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  • Rav Moshe Weiss

Nahar U'Pashtei Parshas Matos Maasei

The Sanctity of Your Word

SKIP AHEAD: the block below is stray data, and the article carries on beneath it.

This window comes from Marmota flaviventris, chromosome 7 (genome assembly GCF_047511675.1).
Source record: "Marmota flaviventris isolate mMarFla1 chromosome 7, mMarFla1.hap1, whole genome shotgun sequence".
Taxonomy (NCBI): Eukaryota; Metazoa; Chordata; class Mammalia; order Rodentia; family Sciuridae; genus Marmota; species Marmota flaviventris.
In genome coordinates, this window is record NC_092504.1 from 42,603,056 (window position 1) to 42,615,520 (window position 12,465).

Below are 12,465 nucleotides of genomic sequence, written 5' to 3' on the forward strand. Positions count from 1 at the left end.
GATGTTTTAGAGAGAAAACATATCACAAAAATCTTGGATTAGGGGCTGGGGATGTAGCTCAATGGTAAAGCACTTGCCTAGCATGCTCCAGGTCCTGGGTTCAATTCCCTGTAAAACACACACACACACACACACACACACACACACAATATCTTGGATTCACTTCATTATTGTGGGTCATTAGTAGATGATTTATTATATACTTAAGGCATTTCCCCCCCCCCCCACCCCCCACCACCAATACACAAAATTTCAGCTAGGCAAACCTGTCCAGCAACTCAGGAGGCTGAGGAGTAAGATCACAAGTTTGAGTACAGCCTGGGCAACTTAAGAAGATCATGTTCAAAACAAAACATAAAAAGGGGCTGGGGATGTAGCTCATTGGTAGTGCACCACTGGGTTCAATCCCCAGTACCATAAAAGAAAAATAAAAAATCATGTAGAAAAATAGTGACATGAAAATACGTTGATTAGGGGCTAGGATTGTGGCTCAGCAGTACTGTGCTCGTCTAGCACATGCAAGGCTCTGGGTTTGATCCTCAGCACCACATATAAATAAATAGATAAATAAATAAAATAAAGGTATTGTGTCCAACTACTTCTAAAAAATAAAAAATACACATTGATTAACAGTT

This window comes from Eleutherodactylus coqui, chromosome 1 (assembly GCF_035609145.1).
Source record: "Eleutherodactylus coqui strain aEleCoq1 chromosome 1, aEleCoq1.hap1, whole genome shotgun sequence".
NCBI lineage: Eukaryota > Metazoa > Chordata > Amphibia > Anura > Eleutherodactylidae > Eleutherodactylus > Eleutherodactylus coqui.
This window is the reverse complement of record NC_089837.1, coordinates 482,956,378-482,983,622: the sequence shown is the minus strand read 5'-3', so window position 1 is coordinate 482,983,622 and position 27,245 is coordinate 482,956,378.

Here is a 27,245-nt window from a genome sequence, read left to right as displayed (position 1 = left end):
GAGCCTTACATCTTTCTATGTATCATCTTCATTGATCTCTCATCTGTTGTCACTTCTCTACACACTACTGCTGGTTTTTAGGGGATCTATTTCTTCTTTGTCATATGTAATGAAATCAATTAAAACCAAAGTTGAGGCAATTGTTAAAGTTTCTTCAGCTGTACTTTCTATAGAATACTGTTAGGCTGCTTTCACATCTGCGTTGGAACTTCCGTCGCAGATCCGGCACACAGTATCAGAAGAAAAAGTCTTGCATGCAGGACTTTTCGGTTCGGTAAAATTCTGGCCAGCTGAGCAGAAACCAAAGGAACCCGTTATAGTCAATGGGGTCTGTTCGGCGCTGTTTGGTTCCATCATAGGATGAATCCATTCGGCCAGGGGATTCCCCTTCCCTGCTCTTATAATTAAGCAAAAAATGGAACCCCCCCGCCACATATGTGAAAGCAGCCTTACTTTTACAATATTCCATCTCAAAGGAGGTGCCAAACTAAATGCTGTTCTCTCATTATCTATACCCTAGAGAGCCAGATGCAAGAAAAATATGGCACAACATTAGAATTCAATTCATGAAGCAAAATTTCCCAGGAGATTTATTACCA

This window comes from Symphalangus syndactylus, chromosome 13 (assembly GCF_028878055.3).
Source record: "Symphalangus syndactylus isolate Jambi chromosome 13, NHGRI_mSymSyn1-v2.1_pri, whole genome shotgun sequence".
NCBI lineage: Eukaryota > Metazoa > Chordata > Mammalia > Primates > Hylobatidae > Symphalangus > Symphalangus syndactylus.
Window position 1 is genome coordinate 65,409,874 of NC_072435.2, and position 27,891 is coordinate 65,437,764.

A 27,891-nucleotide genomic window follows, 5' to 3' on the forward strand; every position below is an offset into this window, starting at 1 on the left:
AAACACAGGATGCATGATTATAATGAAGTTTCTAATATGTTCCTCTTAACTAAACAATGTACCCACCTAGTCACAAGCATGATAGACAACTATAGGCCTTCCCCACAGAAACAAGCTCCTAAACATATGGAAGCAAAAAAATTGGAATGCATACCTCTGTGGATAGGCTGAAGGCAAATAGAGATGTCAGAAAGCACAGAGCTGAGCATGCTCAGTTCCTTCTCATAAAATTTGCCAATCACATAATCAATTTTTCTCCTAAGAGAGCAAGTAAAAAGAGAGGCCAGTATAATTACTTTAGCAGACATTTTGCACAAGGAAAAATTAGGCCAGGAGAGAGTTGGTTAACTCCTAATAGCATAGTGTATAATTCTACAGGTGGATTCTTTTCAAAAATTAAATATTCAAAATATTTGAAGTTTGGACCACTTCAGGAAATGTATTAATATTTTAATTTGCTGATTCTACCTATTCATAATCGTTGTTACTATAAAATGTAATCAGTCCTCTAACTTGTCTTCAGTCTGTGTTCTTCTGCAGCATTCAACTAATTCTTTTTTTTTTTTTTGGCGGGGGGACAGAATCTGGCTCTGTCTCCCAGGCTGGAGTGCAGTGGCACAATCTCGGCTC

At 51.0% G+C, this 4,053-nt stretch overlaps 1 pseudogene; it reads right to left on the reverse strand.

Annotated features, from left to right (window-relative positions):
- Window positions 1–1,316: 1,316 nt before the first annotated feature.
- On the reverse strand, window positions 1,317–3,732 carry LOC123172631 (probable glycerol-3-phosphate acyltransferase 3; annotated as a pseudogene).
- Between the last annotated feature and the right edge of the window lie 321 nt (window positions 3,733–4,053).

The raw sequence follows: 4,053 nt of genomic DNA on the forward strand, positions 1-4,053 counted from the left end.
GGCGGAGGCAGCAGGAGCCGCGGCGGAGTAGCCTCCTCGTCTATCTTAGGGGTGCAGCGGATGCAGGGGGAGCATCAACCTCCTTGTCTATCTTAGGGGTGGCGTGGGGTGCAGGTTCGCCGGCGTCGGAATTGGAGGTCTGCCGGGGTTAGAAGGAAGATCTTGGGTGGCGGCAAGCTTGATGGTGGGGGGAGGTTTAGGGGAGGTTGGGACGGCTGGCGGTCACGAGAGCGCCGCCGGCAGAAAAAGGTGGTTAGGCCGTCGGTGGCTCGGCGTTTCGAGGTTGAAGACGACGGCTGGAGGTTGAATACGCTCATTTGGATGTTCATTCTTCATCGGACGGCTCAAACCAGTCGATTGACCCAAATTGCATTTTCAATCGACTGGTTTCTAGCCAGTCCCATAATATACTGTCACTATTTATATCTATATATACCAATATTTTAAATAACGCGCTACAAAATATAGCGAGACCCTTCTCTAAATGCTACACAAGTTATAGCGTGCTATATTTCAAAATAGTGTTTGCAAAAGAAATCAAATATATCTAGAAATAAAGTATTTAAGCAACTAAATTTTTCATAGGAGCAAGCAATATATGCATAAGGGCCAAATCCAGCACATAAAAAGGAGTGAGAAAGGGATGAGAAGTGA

We cannot pass over the passage of nedarim, optional vows, without reviewing some poignant lessons. It was on Yom Kippur night before kol nidreh many years ago that I found myself needing to prepare a speech to make an appeal. My father, the Rosh HaYeshiva, ztvk”l, told me to say the following. It is curious that we begin the prayers of the holiest day of the year, a day where we beg forgiveness for our sins and hope for a fresh chance going forward, with a public annulment of all types of vows. Why was kol nidreh chosen then to lead off the Yom Kippur davening? He explained that before we can do proper teshuvah for transgressing the Torah, we must first repent for not keeping the vows that we voluntarily placed upon ourselves. Not living up to our own declarations that we invented ourselves is in a way even more pitiful than not living up to Hashem’s mitzvos! The Torah can sometimes prove challenging for us, but to fall short of our own self-imposed regulations - this demonstrates an even greater lack of control over one’s base desires! Before we can come forward and ask for forgiveness, we must rid ourselves of this embarrassing reality. A second reason why the presence of our nedarim on Yom Kippur presents as such a terrible stain is because the very fact that one makes these vows demonstrates that one’s attitude is that the Torah’s restrictions are so easy to keep that we can add our own rules on top of them! Therefore, we recite kol nidreh to rid ourselves of these unfulfilled vows, for we foolishly took for granted that we could follow the Torah and its mitzvos, and now we see that we could not! And these two points are extremely important matters to contemplate. First, the words that come out of our mouths create a serious commitment and responsibility. There are some circumstances when nedarim and permitted, and according to some even encouraged, to better fight the battle with one’s specific yetzer hara. But even when one merely “commits” to do something, or in the calculations one makes regarding how he intends to spend his time in the pursuits of avodas Hashem, his word should be treated as binding. If you yourself say that you will, or you can, or you will not; you should follow through. And secondly, when one finds himself looking to take on new commitments or to add unnecessary chumros to his avodah, he should first take a sharp, clear look to see how he measures up to this potential commitment. Is he already fulfilling all the mitzvos properly, in accordance with halachah? Or is he a bit lax in one area, and a bit ignorant in another? Is it proper to add on to what Hashem asks of him before he has done as He says? There are a myriad of levels to many mitzvos of the Torah, and there is indeed a proper place for things like abstinence and fasting, but everything must be in its proper place. The message of kol nidreh is not only for Yom Kippur night, but should shape our approach to nedarim and commitments the entire year. A Gut Shabbos! A Project of the YSI Alumni Association Written by R’ Moshe Weiss

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